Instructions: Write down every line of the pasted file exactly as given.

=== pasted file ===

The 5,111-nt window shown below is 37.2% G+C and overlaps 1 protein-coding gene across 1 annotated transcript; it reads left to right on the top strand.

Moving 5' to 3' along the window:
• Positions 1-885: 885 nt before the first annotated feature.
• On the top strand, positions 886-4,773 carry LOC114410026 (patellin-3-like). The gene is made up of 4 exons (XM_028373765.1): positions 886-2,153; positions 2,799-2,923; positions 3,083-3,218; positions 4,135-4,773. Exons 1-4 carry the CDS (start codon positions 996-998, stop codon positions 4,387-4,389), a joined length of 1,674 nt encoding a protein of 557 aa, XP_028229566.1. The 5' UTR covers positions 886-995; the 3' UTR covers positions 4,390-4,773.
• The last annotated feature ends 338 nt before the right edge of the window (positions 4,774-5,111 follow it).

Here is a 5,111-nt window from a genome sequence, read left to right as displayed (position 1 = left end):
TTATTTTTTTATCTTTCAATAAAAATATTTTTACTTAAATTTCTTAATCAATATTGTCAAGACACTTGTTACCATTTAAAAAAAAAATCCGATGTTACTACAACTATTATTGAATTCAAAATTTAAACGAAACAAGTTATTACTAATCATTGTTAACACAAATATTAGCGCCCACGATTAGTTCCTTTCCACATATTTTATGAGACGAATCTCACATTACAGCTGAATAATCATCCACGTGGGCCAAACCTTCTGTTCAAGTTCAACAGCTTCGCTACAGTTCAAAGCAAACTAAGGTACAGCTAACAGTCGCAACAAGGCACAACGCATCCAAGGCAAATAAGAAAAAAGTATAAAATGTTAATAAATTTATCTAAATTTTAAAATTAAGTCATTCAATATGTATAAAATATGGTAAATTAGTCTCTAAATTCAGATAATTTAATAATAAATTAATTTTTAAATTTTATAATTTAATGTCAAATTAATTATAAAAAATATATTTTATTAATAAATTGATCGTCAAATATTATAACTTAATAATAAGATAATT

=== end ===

The 5,111-nt window shown below is 37.2% G+C and overlaps 1 protein-coding gene across 1 annotated transcript; it reads left to right on the top strand.

Moving 5' to 3' along the window:
• Positions 1-885: 885 nt before the first annotated feature.
• On the top strand, positions 886-4,773 carry LOC114410026 (patellin-3-like). The gene is made up of 4 exons (XM_028373765.1): positions 886-2,153; positions 2,799-2,923; positions 3,083-3,218; positions 4,135-4,773. Exons 1-4 carry the CDS (start codon positions 996-998, stop codon positions 4,387-4,389), a joined length of 1,674 nt encoding a protein of 557 aa, XP_028229566.1. The 5' UTR covers positions 886-995; the 3' UTR covers positions 4,390-4,773.
• The last annotated feature ends 338 nt before the right edge of the window (positions 4,774-5,111 follow it).

Here is a 5,111-nt window from a genome sequence, read left to right as displayed (position 1 = left end):
TTATTTTTTTATCTTTCAATAAAAATATTTTTACTTAAATTTCTTAATCAATATTGTCAAGACACTTGTTACCATTTAAAAAAAAAATCCGATGTTACTACAACTATTATTGAATTCAAAATTTAAACGAAACAAGTTATTACTAATCATTGTTAACACAAATATTAGCGCCCACGATTAGTTCCTTTCCACATATTTTATGAGACGAATCTCACATTACAGCTGAATAATCATCCACGTGGGCCAAACCTTCTGTTCAAGTTCAACAGCTTCGCTACAGTTCAAAGCAAACTAAGGTACAGCTAACAGTCGCAACAAGGCACAACGCATCCAAGGCAAATAAGAAAAAAGTATAAAATGTTAATAAATTTATCTAAATTTTAAAATTAAGTCATTCAATATGTATAAAATATGGTAAATTAGTCTCTAAATTCAGATAATTTAATAATAAATTAATTTTTAAATTTTATAATTTAATGTCAAATTAATTATAAAAAATATATTTTATTAATAAATTGATCGTCAAATATTATAACTTAATAATAAGATAATT